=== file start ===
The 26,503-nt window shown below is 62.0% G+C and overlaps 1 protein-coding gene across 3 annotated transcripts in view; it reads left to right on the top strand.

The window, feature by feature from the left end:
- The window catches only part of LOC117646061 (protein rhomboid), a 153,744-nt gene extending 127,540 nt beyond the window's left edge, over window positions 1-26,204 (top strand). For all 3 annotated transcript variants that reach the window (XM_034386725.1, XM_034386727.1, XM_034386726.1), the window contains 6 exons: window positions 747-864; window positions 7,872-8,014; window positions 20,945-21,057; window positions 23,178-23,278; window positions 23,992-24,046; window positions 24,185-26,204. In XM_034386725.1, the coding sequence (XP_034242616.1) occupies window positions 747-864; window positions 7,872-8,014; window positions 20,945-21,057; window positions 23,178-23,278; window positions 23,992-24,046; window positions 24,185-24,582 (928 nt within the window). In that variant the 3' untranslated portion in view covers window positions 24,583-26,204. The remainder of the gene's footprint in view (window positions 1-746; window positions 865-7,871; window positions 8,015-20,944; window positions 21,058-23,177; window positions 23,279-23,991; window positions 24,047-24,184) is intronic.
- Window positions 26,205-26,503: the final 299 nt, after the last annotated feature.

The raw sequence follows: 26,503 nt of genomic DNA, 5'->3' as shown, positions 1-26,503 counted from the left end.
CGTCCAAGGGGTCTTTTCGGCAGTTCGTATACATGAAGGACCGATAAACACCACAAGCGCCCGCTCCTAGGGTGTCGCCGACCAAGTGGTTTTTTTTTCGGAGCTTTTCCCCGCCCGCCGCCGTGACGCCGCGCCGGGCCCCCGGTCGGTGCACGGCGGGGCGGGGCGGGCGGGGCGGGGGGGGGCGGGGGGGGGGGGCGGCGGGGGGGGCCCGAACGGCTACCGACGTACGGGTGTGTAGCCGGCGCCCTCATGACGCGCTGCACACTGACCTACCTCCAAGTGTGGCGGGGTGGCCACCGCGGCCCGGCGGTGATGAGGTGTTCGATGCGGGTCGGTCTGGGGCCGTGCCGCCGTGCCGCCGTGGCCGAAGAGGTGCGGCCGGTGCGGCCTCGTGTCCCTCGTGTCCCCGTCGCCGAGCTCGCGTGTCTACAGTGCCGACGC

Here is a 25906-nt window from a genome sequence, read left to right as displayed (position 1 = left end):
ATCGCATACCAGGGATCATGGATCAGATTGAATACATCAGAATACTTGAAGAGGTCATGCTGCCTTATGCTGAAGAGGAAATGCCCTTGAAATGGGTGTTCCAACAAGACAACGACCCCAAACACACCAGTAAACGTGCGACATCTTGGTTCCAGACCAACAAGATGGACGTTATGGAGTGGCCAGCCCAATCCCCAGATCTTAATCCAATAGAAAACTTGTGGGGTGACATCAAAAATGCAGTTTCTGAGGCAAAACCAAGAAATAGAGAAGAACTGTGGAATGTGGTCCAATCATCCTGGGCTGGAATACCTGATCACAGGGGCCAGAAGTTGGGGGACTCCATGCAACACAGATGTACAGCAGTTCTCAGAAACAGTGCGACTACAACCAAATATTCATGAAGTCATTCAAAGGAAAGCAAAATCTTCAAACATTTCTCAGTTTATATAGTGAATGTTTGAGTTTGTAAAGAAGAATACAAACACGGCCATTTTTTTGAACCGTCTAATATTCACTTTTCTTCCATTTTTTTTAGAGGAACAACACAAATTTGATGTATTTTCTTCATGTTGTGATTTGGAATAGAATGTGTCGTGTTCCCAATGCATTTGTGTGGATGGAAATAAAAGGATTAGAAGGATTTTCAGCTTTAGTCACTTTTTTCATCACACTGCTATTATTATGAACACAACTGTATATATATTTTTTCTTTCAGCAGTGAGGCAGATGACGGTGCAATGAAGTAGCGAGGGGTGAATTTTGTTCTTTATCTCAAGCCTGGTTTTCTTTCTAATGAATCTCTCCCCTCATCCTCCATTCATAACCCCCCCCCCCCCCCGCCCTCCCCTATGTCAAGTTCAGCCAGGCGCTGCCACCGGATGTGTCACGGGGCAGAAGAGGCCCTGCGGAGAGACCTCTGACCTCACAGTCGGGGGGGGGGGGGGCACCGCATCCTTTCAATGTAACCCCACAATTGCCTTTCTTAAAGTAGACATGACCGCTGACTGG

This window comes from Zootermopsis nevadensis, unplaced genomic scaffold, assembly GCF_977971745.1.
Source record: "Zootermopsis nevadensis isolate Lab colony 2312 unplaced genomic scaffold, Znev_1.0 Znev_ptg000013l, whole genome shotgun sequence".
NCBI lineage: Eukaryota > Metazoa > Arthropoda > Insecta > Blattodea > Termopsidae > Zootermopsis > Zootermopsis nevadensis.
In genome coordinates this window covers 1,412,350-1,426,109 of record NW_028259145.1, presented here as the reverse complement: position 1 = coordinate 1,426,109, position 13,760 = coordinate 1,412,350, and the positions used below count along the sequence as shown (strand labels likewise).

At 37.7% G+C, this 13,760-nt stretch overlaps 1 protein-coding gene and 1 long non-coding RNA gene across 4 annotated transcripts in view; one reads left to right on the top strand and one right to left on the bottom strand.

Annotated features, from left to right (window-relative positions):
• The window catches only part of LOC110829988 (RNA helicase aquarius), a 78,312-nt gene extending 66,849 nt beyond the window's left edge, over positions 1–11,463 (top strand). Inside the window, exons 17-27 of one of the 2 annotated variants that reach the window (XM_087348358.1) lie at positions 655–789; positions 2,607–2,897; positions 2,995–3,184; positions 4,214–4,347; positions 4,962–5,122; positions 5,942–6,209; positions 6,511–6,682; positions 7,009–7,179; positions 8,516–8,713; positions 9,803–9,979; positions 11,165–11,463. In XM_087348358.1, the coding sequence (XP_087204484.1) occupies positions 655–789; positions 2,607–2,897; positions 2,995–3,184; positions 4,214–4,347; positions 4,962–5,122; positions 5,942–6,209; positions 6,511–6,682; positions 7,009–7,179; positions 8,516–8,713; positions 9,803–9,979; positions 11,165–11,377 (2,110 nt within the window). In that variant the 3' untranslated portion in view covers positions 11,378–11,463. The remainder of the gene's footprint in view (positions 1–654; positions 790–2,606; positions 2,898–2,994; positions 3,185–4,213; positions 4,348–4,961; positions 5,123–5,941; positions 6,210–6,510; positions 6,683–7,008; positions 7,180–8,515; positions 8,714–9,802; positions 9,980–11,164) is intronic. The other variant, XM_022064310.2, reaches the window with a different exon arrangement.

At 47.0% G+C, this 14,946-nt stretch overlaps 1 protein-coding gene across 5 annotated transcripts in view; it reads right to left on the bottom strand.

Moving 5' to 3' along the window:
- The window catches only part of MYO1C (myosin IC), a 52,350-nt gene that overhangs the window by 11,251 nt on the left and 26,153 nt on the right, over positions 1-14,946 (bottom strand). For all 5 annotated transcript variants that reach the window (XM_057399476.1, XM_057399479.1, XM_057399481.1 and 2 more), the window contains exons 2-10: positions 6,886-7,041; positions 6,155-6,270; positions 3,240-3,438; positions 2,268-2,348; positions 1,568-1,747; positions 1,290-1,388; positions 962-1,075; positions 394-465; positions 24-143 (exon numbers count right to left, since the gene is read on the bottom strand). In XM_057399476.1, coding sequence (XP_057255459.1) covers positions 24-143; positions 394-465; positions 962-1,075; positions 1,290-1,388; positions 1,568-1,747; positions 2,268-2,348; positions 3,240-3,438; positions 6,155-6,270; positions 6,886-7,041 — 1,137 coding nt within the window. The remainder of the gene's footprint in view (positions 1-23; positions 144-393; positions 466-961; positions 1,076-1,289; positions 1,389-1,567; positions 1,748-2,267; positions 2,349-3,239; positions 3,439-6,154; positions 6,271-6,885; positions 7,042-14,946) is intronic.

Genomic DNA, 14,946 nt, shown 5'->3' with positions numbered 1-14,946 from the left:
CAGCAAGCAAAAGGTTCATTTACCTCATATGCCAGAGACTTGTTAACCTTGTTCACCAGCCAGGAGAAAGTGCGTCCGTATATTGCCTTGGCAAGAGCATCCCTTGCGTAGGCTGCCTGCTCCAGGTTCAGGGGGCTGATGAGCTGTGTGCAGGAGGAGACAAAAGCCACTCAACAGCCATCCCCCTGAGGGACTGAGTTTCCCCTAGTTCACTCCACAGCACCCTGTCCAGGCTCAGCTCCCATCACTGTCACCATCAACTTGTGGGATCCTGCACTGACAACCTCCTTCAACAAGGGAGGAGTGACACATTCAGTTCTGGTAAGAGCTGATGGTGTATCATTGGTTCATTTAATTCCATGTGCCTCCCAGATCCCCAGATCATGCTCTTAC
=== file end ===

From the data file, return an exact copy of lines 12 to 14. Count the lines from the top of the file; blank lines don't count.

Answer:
In genome coordinates this window covers 1,412,350-1,426,109 of record NW_028259145.1, presented here as the reverse complement: position 1 = coordinate 1,426,109, position 13,760 = coordinate 1,412,350, and the positions used below count along the sequence as shown (strand labels likewise).

At 37.7% G+C, this 13,760-nt stretch overlaps 1 protein-coding gene and 1 long non-coding RNA gene across 4 annotated transcripts in view; one reads left to right on the top strand and one right to left on the bottom strand.

Annotated features, from left to right (window-relative positions):